Based on the bestselling vein-thumping mashup novel by Seth Grahame-Smith, Timur Bekmambetov directs while Tim Burton and Jim Lemley produce “Abraham Lincoln: Vampire Hunter.”
|Benjamin Walker as Abraham Lincoln|
Dubbed as a revisionist tale of the 16th US President’s life as a politician by day and a vampire hunter by night, it stars Benjamin Walker as the iconic commander-in-chief and Dominic Cooper as his mentor. The film also stars Mary Elizabeth Winstead as Mary Todd Lincoln, Jimmi Simpson as Josh Speed and Anthony Mackie as Will. Alan Tudyk takes on the role of Stephen A. Douglas, while Rufus Sewell is the film’s chief antagonist vampire Adam.
“It was an adventure, like I'm entering a new world I had never been before and I wanted to explore it,” Bekmambetov says of his attraction to the project. “I wanted to meet these unbelievable characters, Abraham Lincoln, his friend, Will, his wife, Mary Todd Lincoln, his enemies and his friends. And I wanted to go with him through his journey.”
And what a journey it is, as we follow the young Abraham Lincoln from his childhood right on through to some of the most important speeches of his Presidential career. But as much as we might know the central character from history lessons and his portrait on the $5 bill, here his journey has been reimagined and heightened for a modern audience. Was there more to his lifelong struggles?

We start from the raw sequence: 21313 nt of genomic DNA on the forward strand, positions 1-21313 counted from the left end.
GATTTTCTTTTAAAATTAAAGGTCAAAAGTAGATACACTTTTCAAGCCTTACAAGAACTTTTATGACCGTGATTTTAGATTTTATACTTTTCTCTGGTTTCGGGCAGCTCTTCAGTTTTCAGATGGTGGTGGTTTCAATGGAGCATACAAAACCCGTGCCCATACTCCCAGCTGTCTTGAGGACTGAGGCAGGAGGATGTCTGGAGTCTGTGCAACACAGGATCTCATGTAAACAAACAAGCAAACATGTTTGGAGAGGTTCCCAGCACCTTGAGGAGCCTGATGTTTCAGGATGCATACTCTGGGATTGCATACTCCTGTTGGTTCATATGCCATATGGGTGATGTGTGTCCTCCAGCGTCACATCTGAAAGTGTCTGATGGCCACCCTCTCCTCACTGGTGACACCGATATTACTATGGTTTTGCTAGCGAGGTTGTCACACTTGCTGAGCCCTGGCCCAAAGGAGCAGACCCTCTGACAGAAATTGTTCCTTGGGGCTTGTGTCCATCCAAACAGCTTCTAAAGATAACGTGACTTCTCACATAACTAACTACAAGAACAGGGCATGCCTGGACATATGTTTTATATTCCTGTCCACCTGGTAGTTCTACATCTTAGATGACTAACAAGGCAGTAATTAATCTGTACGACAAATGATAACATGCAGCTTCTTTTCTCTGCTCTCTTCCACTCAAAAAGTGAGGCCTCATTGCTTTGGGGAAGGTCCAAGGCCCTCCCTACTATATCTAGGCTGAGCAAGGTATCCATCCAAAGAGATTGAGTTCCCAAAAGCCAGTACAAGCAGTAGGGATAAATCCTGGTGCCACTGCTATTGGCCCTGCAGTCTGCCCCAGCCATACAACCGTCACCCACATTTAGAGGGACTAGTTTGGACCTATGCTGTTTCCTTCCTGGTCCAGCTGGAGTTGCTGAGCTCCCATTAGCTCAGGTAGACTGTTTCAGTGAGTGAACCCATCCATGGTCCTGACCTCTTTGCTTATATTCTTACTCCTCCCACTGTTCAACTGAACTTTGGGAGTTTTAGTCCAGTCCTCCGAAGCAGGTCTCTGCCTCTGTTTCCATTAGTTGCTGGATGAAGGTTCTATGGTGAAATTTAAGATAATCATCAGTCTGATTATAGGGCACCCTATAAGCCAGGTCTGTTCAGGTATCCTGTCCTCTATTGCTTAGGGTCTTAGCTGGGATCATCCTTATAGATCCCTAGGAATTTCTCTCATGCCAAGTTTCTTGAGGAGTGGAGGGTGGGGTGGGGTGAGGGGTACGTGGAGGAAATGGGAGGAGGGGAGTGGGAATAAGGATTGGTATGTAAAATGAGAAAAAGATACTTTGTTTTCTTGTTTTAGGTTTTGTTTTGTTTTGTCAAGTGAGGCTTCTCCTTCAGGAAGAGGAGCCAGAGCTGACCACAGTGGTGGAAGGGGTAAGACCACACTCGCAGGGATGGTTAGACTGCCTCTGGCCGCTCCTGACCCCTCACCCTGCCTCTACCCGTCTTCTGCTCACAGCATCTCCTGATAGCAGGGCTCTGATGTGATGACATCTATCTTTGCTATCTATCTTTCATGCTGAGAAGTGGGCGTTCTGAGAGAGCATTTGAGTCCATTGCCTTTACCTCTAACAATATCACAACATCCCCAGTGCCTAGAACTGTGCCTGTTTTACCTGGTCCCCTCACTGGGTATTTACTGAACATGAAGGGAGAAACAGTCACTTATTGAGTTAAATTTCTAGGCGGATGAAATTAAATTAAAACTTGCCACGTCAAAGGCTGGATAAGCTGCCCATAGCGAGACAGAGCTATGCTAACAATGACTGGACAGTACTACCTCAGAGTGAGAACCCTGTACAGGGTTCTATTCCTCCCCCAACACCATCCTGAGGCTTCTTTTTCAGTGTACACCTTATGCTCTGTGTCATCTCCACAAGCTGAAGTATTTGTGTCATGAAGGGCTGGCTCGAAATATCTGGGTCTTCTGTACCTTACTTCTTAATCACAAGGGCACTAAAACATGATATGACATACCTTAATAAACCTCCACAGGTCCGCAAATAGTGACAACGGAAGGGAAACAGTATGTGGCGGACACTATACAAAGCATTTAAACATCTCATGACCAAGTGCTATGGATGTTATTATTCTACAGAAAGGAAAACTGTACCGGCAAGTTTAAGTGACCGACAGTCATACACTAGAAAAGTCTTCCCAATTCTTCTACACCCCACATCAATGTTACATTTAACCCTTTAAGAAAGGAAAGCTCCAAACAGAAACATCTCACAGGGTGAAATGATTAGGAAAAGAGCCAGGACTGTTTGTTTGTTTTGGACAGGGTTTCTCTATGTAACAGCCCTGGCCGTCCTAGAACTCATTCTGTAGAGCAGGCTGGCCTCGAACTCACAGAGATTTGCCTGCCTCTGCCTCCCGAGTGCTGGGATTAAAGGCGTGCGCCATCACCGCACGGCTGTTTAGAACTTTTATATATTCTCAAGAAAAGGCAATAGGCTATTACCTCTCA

It’s safe to say that ABRAHAM LINCOLN: VAMPIRE HUNTER is no ordinary period piece. Anthony Mackie, who plays Lincoln’s trusted confidant William H. Johnson, reveals that it’s more than just the truth which is being bent for our entertainment. “I think there are many different aspects of Timur’s ability in this film,” he enthuses. “I think if you just look at how far he’s bending the truth you know you’re also going to see that in the camera work and the acting.”
For the actor though, the film’s story is an accessible introduction to a chapter of world history that shouldn’t be forgotten. “The story of Abraham Lincoln and everything that was happening in the mid-1800s in America is so popular that we know the turn of events,” he says. “We know the dates, we know what happened. Timur has given us a different way to look at it and he’s putting people in the position to go back and refresh themselves about what happened. You get a cool story in a new and funky way.”
For the actor tasked with bringing Abraham Lincoln to life, Ben Walker, the President is such a complex character that little embellishment is needed to find an accurate portrayal. “When you really look at Abraham Lincoln and his legacy and his life, you realize how truly complex and complicated he was as a man,” Walker says. “You recognize how complicated were the issues that he lived for and that lends itself to playing him. It gives you some wiggle room too when you get to the point where you’re reinventing American history.”